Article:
Trench drain is becoming a bigger part of American hardscape and streetscape projects as North America continues to builds its infrastructure and becomes concerned about water quality and storm water control. Higher aesthetic demands are being made on trench drain grating on streets and sidewalks. Because of this, it is a common practice to “finish” cast iron grates – to coat or treat them in order to protect the grates’ integrity and look. This article focuses on five finishing options for Cast Iron grating and their uses in applications from industrial to residential.
Raw Cast Iron (Uncoated)
Cast iron is, by far, the most common metal used to make trench grating because of its relatively low cost and good functionality. The current standard finish that is supplied with decorative and municipal-highway trench grating is raw. Raw (uncoated) cast iron is what you get when you don’t coat the casting, leaving it to the elements. The foundries that manufacture the products each have their own reasoning, but one fact remains true: foundries just love to sell raw castings! In fact, because most aren’t set up to offer painting or coating services, it’s sometimes like pulling a hen’s teeth to have a foundry supply anything other than a raw, uncoated iron grate.
Raw cast iron will naturally rust and develop a dark patina, and this thought process leads many municipal-highway foundries to store their product outdoors. After all, their product will be used on the street and be exposed to lots of water anyway. By installation time a municipal-highway may have already had three years of exposure to sun and rain.
But that can be a long time coming for a grate: in some environments, a grate can remain a rusty orange color for years, bleeding the color into the surrounding concrete and creating unattractive stains. This is pretty important in residential applications where grates are chosen not only for their load rating but for their tidy appearance. Perhaps a better industry-wide motivating factor toward the move to finished grating, though, is that corrosive environments can actually wear a raw grate away faster. That creates hazards and replacement costs over time. Yikes!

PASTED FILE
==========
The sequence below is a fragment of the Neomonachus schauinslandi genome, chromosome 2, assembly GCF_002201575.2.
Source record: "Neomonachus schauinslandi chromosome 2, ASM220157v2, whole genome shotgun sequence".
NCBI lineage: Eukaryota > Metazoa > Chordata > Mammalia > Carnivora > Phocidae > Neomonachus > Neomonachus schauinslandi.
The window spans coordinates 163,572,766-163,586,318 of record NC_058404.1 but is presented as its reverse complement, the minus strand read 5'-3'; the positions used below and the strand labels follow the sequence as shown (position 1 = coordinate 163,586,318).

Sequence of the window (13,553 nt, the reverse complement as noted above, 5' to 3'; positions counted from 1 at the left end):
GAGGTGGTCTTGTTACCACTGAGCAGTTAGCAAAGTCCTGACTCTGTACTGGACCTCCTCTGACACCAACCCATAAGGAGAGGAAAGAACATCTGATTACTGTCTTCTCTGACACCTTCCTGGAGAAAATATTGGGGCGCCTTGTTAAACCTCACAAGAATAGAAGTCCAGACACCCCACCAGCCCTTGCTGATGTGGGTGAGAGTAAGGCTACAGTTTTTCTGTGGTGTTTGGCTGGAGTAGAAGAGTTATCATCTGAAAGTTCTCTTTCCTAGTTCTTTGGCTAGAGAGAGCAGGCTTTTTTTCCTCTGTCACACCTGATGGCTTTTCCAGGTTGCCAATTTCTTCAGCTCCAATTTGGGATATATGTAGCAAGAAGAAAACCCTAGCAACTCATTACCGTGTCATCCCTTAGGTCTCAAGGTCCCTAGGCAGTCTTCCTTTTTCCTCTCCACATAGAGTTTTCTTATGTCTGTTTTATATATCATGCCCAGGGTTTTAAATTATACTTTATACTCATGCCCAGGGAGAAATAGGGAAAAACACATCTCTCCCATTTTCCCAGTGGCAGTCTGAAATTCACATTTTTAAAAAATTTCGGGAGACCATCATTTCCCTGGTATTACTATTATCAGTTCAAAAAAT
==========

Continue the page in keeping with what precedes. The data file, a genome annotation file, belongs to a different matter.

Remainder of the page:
A bituminous coating is the second finish type that I have seen on municipal-highway castings. The first type was… you’ve guessed it! Raw cast iron. Bituminous coating is a cheap way of “water-proofing” the grating for a few years. The top surface of the grating will lose the protection in time, but the underside of the grate will remain coated, which will help prevent radical oxidation of the iron. In the past, the casting may have been coated with a light tar coating. The tar was applied by actually dipping the casting in a vat of tar. This was usually done at the request of the project’s architect or the government agency involved in specifying the grating.
The bulky ductile iron or cast iron grating made for highway or municipal applications is supplied by foundries such as Neenah, Campbell or East Jordan.
From everything I’ve seen in commercial trench drain, the grates that are supplied by manufacturers like Polycast, MEA, ABT and Zurn have all been painted with black epoxy paint (see below photo). I can’t remember ever seeing an uncoated cast iron grate supplied by any commercial-industrial trench drain manufacturer.
Below is a photograph of a trench grate painting station in China. These products are mostly being shipped to Europe but still demonstrate that surface coating is a common occurrence in the commercial and industrial trench drain market worldwide.
One problem with an epoxy paint coating is that it will eventually wear or chip, exposing the raw cast iron underneath and leading to localized rust formation. The rate that this reaction will occur depends on the severity of the application but, in comparison to powder coating (see below for more information), epoxy coating seems to be more rugged and durable. Some paint facilities recommend using a base coat of epoxy paint prior to a powder coating operation.